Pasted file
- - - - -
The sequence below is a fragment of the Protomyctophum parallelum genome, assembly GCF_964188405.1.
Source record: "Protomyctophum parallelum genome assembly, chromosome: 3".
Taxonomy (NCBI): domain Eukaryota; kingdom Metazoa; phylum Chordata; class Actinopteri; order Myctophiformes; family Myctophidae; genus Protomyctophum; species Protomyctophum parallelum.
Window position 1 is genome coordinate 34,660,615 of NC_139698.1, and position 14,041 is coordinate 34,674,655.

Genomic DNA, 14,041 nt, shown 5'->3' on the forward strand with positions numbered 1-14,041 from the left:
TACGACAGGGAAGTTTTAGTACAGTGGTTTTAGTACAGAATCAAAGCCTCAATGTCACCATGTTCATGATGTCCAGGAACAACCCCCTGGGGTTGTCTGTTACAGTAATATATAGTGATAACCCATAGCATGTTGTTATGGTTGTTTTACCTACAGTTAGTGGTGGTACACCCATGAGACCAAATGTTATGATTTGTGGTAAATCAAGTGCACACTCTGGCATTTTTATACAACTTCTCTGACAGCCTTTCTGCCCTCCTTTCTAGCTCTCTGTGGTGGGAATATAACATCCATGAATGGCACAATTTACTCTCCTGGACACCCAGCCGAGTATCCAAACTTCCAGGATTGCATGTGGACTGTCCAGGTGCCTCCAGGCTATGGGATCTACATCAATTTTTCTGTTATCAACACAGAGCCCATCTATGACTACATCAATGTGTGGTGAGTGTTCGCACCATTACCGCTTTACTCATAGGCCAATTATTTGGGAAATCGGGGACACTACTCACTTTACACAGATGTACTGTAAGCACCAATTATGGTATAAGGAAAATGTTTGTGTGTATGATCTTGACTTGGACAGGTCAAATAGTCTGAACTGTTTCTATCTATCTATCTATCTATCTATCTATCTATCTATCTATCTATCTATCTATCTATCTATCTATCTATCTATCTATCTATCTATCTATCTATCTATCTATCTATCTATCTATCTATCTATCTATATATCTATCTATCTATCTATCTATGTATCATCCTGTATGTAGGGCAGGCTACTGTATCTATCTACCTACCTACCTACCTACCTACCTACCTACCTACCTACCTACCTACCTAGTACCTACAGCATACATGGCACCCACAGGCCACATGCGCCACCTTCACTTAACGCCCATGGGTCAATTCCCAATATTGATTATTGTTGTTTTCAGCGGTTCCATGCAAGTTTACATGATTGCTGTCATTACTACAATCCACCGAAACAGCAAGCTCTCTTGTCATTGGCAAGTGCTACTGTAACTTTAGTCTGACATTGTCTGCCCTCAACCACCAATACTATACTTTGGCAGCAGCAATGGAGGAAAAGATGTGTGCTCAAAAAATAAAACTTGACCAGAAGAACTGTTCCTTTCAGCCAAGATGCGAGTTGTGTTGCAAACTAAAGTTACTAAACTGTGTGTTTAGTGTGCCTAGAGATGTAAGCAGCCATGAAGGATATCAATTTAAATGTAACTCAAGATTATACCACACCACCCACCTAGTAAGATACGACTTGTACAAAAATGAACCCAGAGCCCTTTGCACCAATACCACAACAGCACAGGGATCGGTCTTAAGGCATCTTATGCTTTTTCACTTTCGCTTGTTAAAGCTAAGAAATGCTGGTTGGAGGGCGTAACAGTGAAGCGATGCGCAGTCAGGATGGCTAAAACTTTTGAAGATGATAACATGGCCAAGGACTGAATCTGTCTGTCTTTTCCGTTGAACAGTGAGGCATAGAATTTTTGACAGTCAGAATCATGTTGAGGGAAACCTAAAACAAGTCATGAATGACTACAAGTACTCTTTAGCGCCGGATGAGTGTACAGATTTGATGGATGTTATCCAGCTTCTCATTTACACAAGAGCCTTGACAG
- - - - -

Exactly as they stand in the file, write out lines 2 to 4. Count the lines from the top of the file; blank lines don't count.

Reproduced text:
Source record: "Protomyctophum parallelum genome assembly, chromosome: 3".
Taxonomy (NCBI): domain Eukaryota; kingdom Metazoa; phylum Chordata; class Actinopteri; order Myctophiformes; family Myctophidae; genus Protomyctophum; species Protomyctophum parallelum.
Window position 1 is genome coordinate 34,660,615 of NC_139698.1, and position 14,041 is coordinate 34,674,655.